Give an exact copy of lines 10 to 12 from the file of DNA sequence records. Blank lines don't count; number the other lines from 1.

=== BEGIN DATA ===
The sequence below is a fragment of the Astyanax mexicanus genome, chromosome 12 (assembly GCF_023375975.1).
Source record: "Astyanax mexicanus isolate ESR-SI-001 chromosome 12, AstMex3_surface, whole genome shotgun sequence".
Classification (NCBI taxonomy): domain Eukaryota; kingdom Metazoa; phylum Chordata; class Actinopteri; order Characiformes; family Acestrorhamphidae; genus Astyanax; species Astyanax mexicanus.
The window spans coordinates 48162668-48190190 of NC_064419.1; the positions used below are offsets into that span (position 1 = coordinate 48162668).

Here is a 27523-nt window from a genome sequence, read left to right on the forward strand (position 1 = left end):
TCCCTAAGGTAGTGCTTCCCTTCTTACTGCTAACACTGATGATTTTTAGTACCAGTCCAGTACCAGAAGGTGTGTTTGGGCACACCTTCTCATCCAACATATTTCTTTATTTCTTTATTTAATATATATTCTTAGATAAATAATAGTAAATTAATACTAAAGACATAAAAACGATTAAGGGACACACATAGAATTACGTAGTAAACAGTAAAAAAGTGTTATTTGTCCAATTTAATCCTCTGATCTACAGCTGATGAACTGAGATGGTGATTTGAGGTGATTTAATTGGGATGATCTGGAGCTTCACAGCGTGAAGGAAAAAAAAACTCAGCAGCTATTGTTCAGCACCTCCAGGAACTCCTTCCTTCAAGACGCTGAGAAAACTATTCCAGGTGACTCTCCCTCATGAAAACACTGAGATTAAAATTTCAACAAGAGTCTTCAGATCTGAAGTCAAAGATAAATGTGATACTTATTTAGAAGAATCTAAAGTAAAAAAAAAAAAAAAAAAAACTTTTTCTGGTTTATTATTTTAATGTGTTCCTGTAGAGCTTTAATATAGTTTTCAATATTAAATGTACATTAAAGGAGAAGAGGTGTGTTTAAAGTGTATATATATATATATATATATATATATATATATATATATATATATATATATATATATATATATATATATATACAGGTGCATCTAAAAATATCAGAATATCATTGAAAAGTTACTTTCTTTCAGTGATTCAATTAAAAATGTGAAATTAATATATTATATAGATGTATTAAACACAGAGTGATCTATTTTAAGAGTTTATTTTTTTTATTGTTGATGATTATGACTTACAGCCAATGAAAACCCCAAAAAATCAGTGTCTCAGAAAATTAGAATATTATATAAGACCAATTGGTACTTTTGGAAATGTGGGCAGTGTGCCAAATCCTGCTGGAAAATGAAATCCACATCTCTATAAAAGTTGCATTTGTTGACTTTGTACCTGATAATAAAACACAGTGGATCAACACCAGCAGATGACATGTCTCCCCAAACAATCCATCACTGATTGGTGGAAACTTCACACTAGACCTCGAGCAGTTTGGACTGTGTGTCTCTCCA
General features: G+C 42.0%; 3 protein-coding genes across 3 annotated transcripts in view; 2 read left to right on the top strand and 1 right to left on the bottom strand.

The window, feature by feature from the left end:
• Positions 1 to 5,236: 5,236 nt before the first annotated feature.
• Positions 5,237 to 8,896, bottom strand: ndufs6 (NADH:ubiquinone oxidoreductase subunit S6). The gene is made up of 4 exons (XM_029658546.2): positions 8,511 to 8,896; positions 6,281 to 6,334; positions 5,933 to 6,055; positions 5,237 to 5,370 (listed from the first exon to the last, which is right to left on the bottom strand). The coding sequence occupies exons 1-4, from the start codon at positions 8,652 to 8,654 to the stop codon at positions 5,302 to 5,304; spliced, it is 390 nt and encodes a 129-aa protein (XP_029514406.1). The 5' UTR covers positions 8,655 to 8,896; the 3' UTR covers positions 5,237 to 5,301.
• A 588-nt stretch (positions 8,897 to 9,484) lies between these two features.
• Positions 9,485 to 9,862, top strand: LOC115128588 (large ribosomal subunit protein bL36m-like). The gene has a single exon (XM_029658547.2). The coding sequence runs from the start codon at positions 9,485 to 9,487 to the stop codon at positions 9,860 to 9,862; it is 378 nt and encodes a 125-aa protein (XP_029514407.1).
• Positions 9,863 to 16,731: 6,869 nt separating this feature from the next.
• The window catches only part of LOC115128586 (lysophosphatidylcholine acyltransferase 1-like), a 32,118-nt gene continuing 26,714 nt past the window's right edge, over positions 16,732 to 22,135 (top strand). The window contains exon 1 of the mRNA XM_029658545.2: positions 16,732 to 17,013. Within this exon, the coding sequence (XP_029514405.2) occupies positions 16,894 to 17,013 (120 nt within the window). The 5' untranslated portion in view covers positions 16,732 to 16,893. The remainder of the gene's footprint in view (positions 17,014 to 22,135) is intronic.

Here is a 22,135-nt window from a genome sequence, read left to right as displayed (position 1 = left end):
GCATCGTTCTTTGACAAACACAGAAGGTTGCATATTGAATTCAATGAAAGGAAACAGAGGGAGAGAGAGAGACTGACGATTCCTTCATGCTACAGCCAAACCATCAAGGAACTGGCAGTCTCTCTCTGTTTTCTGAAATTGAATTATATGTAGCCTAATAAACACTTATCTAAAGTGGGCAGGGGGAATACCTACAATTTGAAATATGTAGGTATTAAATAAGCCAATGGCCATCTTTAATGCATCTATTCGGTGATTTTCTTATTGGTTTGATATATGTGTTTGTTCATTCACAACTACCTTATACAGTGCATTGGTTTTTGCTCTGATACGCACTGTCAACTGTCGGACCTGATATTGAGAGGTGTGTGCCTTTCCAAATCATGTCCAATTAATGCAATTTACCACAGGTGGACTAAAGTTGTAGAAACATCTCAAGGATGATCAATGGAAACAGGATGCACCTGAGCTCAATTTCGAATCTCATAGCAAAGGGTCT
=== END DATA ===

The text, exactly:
• Positions 5,237 to 8,896, bottom strand: ndufs6 (NADH:ubiquinone oxidoreductase subunit S6). The gene is made up of 4 exons (XM_029658546.2): positions 8,511 to 8,896; positions 6,281 to 6,334; positions 5,933 to 6,055; positions 5,237 to 5,370 (listed from the first exon to the last, which is right to left on the bottom strand). The coding sequence occupies exons 1-4, from the start codon at positions 8,652 to 8,654 to the stop codon at positions 5,302 to 5,304; spliced, it is 390 nt and encodes a 129-aa protein (XP_029514406.1). The 5' UTR covers positions 8,655 to 8,896; the 3' UTR covers positions 5,237 to 5,301.
• A 588-nt stretch (positions 8,897 to 9,484) lies between these two features.
• Positions 9,485 to 9,862, top strand: LOC115128588 (large ribosomal subunit protein bL36m-like). The gene has a single exon (XM_029658547.2). The coding sequence runs from the start codon at positions 9,485 to 9,487 to the stop codon at positions 9,860 to 9,862; it is 378 nt and encodes a 125-aa protein (XP_029514407.1).